A tour by cable car over nearby coffee plantations offers a lush contrast to the city environment. You’ll have a chance to sample Colombia’s famed Arabica beans while enjoying lunch amid the beautiful natural landscape.
4. San Agustin
Tucked away in southwestern Colombia, San Agustin is a beautiful Colonial town known for its mysterious archeological parks. With its waterfalls, rivers, and lush valleys, the area provides a relaxed setting for exploring, chilling, and contemplating.
Local Crafts And Plaza Life
In San Agustin’s Centro Poblado, locals and visitors alike take a break at the lovely plaza with its beautiful church and shaded benches. Handmade jewelry is the specialty at shops like Llegado Ancestral along with ponchos, woodcraft, finger puppets, and ceramics.
Refrescos To Beat The Heat
Enjoy a cooling stop at BiciCafe, a friendly coffee bar where you can watch the roasting and preparation of the area’s beans. For something more substantial, Casa Blanca la Parrilla de Moas’s combination plates come with rich vegetable soup and icy lemonade. Book a table at La Gata Parilla for an evening of fun and music. The restaurant’s burgers and pintxos (tapas) are named after rock musicians and the walls are lined with album covers and photos.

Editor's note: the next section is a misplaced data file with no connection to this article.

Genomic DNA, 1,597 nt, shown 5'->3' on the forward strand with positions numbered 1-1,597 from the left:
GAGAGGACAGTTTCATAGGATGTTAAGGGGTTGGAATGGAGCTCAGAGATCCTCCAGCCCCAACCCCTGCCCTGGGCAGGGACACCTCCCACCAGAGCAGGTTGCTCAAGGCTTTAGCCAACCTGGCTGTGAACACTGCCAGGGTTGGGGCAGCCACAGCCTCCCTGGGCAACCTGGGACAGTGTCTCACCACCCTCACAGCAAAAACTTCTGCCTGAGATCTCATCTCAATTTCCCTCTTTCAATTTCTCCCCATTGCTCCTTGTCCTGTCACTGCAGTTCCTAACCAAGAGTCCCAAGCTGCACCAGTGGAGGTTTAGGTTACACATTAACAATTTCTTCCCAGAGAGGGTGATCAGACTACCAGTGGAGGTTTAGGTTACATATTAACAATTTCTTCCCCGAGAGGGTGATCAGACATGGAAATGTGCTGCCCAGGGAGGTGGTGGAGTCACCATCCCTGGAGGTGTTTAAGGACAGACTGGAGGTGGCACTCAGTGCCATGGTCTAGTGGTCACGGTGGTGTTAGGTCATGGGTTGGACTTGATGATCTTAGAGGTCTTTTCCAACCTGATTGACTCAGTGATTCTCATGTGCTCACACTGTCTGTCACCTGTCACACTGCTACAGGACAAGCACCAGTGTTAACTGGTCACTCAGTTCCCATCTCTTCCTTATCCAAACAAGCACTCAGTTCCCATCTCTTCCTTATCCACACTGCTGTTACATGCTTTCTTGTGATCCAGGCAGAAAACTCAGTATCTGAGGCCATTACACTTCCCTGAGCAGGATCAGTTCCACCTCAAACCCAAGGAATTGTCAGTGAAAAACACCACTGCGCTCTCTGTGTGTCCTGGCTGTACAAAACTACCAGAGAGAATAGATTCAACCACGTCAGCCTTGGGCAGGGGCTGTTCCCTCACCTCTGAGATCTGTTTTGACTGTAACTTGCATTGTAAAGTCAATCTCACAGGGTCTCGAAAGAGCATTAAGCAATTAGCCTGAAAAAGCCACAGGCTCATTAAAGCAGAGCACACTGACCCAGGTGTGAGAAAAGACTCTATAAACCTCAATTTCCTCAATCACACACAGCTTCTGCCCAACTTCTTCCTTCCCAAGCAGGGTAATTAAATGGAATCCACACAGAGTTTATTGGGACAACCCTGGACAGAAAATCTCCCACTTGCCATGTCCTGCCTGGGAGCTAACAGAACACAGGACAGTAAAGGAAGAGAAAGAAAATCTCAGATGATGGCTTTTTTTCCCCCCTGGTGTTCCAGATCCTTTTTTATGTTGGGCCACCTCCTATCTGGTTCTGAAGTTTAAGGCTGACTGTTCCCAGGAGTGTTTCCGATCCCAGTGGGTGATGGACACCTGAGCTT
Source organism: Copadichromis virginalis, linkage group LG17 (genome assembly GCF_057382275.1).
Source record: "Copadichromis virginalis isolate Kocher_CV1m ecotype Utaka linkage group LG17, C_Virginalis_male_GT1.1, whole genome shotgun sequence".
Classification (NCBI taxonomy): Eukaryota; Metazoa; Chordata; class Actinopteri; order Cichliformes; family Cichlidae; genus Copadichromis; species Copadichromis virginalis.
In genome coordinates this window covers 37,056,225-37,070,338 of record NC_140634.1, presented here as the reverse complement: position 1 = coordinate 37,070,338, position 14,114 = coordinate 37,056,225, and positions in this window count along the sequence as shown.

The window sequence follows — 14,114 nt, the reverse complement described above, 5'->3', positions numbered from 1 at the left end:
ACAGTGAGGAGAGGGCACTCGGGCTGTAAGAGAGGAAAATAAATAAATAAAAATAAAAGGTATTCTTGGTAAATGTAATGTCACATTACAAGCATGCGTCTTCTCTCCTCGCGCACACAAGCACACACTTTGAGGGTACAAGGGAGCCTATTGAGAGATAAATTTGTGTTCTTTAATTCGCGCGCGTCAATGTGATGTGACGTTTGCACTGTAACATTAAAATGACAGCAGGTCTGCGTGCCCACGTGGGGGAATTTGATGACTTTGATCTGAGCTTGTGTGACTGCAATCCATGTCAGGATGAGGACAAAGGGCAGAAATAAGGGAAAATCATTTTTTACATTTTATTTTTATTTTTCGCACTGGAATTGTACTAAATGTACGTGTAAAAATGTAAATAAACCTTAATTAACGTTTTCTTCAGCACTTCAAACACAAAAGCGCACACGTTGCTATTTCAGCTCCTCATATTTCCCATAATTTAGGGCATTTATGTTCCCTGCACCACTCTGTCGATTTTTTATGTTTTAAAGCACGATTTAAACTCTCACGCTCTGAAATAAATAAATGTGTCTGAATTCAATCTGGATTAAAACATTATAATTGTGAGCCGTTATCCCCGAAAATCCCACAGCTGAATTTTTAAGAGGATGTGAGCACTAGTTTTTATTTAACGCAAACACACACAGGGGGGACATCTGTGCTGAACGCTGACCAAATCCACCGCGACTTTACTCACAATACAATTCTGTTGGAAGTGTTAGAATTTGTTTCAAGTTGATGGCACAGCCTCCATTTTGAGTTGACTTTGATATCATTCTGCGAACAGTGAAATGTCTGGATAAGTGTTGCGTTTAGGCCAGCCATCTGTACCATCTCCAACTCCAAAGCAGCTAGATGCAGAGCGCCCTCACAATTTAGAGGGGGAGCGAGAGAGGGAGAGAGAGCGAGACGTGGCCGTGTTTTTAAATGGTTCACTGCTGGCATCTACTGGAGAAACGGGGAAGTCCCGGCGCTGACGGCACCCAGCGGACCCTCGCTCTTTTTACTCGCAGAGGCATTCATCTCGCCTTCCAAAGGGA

The star attractions in San Agustin and neighboring Isnos are the three archeological parks, all recognized as UNESCO World Heritage Sites. These parks contain hundreds of statues of gods and mythical animals plus funerary mounds and monuments reflecting early Andean culture. At the main Parque Arqueológico, start your exploration with a passport that explains the theories behind the animals and people depicted. You’ll probably come up with your own thoughts as I did both here and on Easter Island when I viewed the moai.
Pro Tip: Bring lots of water with you. It’s quite hot and in addition to the pathways, there are stairs and hills necessary to trek if you want to take advantage of the parks’ viewpoints and lush surroundings.